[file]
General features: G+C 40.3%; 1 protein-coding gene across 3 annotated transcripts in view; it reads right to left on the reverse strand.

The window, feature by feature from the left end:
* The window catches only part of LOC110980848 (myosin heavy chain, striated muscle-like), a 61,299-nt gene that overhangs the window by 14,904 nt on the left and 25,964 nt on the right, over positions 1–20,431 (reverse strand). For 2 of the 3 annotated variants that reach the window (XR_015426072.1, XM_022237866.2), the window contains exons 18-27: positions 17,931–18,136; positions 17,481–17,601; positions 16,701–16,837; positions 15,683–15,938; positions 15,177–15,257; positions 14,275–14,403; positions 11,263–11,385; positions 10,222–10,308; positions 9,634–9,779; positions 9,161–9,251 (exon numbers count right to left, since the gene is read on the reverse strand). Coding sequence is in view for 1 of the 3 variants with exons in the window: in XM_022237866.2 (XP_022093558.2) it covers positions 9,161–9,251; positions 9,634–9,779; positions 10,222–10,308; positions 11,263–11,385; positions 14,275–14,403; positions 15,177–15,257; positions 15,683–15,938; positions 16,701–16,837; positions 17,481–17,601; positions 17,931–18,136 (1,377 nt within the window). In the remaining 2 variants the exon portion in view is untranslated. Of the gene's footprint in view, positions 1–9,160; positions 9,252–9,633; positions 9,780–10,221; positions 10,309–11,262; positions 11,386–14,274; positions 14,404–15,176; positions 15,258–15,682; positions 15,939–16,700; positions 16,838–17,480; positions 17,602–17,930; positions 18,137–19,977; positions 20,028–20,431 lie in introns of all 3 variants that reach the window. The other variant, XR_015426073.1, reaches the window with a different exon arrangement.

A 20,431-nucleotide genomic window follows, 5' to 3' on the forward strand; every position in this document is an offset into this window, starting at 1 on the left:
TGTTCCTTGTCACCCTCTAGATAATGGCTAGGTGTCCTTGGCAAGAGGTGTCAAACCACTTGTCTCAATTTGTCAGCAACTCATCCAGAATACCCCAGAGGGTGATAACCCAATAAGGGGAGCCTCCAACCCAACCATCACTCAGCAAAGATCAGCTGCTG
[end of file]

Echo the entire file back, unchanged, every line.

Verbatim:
General features: G+C 40.3%; 1 protein-coding gene across 3 annotated transcripts in view; it reads right to left on the reverse strand.

The window, feature by feature from the left end:
* The window catches only part of LOC110980848 (myosin heavy chain, striated muscle-like), a 61,299-nt gene that overhangs the window by 14,904 nt on the left and 25,964 nt on the right, over positions 1–20,431 (reverse strand). For 2 of the 3 annotated variants that reach the window (XR_015426072.1, XM_022237866.2), the window contains exons 18-27: positions 17,931–18,136; positions 17,481–17,601; positions 16,701–16,837; positions 15,683–15,938; positions 15,177–15,257; positions 14,275–14,403; positions 11,263–11,385; positions 10,222–10,308; positions 9,634–9,779; positions 9,161–9,251 (exon numbers count right to left, since the gene is read on the reverse strand). Coding sequence is in view for 1 of the 3 variants with exons in the window: in XM_022237866.2 (XP_022093558.2) it covers positions 9,161–9,251; positions 9,634–9,779; positions 10,222–10,308; positions 11,263–11,385; positions 14,275–14,403; positions 15,177–15,257; positions 15,683–15,938; positions 16,701–16,837; positions 17,481–17,601; positions 17,931–18,136 (1,377 nt within the window). In the remaining 2 variants the exon portion in view is untranslated. Of the gene's footprint in view, positions 1–9,160; positions 9,252–9,633; positions 9,780–10,221; positions 10,309–11,262; positions 11,386–14,274; positions 14,404–15,176; positions 15,258–15,682; positions 15,939–16,700; positions 16,838–17,480; positions 17,602–17,930; positions 18,137–19,977; positions 20,028–20,431 lie in introns of all 3 variants that reach the window. The other variant, XR_015426073.1, reaches the window with a different exon arrangement.

A 20,431-nucleotide genomic window follows, 5' to 3' on the forward strand; every position in this document is an offset into this window, starting at 1 on the left:
TGTTCCTTGTCACCCTCTAGATAATGGCTAGGTGTCCTTGGCAAGAGGTGTCAAACCACTTGTCTCAATTTGTCAGCAACTCATCCAGAATACCCCAGAGGGTGATAACCCAATAAGGGGAGCCTCCAACCCAACCATCACTCAGCAAAGATCAGCTGCTG